Use the homestudy to learn all about adoption. While the process may seem invasive, remember that the goal is to make sure children are placed in homes where they’ll be loved and protected.
By Lucia Moses
Regardless of where you live, or where you plan to adopt, you’ll need to complete a homestudy. This is a document that contains the story of your life: your family and marital history, your health, your financial situation. It includes a description of your home and neighborhood, as well as personal references and discussion of any health concerns or any criminal record.
If the thought of opening up your home and your life to a stranger makes you squeamish, you’re not alone. People often worry that they will be found ineligible to adopt. In reality, it’s rare for a homestudy to end with a negative recommendation. While the process may seem invasive, remember that the goal is to make sure children are placed in homes where they’ll be loved and protected.
In general, the homestudy is a social worker’s written evaluation, based on interviews with you during at least one visit to your home. If you adopt independently with a lawyer’s help, you will use an agency or an independent, state-licensed social worker for the homestudy. If you adopt internationally via an agency, or in a state other than your own, you must use an agency or a professional who is licensed in your home state. The homestudy fee can range from $1,000 to $3,000.
While the social worker will want to know how you plan to accommodate a new arrival, your home doesn’t have to be child-proofed, with a furnished nursery, prior to the visit. Nor do you need to have a separate bedroom for a baby.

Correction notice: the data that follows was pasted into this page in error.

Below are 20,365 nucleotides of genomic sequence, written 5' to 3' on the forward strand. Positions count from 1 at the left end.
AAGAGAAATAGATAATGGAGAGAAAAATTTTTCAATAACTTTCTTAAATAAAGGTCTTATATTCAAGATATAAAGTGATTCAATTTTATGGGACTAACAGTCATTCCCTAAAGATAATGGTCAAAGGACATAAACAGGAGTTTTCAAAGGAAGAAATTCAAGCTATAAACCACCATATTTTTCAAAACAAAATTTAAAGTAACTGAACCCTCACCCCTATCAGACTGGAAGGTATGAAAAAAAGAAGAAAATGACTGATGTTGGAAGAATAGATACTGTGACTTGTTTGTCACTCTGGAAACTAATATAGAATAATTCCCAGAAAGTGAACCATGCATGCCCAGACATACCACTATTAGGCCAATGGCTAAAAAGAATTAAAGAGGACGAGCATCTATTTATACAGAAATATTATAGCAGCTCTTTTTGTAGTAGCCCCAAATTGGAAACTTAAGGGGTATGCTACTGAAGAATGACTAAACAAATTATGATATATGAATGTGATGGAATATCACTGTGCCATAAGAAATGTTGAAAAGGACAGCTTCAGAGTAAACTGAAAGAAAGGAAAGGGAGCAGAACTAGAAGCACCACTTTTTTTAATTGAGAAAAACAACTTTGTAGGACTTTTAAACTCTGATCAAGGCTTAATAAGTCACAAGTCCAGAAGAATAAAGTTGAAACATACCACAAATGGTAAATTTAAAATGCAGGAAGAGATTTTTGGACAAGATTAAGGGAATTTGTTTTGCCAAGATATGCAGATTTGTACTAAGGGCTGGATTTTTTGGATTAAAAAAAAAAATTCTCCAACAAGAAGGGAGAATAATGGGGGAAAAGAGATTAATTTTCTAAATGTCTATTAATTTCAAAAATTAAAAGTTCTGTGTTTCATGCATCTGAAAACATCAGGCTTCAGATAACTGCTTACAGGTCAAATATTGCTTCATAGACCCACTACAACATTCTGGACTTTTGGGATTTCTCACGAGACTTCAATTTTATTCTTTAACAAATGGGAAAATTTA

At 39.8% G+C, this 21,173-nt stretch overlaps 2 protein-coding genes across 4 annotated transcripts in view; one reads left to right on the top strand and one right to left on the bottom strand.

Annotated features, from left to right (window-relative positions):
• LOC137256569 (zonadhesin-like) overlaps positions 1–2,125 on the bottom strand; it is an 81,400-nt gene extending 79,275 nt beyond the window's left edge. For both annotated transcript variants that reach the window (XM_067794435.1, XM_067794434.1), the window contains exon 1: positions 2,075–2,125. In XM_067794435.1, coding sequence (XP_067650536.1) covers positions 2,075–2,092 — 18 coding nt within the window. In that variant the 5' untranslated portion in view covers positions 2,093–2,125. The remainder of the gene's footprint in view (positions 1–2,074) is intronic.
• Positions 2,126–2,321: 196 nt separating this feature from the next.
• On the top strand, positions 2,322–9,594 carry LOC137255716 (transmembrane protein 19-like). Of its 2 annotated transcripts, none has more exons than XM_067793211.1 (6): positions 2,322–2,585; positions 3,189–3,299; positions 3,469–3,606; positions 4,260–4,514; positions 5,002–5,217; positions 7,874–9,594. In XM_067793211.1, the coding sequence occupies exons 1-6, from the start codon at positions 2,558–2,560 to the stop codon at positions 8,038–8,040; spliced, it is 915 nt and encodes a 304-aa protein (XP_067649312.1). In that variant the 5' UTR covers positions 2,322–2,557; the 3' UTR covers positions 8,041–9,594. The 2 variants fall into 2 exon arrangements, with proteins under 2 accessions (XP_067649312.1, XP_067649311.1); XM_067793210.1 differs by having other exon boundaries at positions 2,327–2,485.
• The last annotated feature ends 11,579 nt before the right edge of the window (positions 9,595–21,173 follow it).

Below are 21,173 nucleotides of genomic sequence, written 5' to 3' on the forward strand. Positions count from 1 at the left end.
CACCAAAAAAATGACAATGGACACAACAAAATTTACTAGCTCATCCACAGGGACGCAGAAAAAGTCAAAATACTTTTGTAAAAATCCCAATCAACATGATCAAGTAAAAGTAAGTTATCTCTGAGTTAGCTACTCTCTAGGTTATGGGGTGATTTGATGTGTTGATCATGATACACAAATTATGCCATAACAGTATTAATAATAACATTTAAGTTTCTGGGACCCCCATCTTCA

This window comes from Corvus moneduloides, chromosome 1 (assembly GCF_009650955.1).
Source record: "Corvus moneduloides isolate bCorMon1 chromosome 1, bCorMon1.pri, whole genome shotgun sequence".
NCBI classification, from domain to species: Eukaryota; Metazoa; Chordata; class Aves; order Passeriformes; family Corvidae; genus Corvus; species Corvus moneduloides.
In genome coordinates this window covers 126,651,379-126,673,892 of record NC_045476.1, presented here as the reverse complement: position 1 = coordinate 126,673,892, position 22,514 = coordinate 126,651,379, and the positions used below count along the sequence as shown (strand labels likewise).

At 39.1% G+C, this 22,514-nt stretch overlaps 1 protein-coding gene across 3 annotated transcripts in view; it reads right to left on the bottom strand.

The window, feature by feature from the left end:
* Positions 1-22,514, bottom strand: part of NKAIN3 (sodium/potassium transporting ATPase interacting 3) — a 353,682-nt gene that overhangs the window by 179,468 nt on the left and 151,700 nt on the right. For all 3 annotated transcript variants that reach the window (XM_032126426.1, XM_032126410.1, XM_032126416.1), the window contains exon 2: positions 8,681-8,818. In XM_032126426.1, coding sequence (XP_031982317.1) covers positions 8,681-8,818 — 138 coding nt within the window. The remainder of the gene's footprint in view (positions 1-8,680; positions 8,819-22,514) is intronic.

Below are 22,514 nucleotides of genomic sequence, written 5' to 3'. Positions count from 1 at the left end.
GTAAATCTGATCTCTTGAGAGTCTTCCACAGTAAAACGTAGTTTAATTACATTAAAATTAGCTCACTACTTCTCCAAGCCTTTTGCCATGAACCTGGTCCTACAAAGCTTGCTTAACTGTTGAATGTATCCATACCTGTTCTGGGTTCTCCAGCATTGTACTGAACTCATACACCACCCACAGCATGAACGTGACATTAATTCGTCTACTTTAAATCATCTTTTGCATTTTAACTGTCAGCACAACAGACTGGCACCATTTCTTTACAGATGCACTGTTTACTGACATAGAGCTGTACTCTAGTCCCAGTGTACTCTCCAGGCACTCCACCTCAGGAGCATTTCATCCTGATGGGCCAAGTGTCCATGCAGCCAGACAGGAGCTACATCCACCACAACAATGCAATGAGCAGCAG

If you have a medical or financial problem, or a prior arrest record that you fear might result in an unfavorable homestudy, experts advise that you don’t wait to mention it.
The following concerns are common among those seeking to adopt. While each situation is different, general guidelines apply:
- Conviction record Minor misdemeanors usually aren’t held against prospective adopters, although a social worker will want to know if your past behavior is just that. However, if you have committed a felony, the U.S. government won’t approve you to adopt internationally, and you might have trouble finding a domestic agency to accept you.
- Health conditions or disabilities An agency will want to know that you can care for a child long-term. If you are in the middle of medical treatment, or have a condition that threatens your life expectancy, you may be prevented from adopting.
- Financial problems You don’t need to be rich to adopt. But a history of bankruptcy, high debt, or failure to pay child support may be cause for denial.
Lucia Moses is the adoptive mother of two. She lives in New York.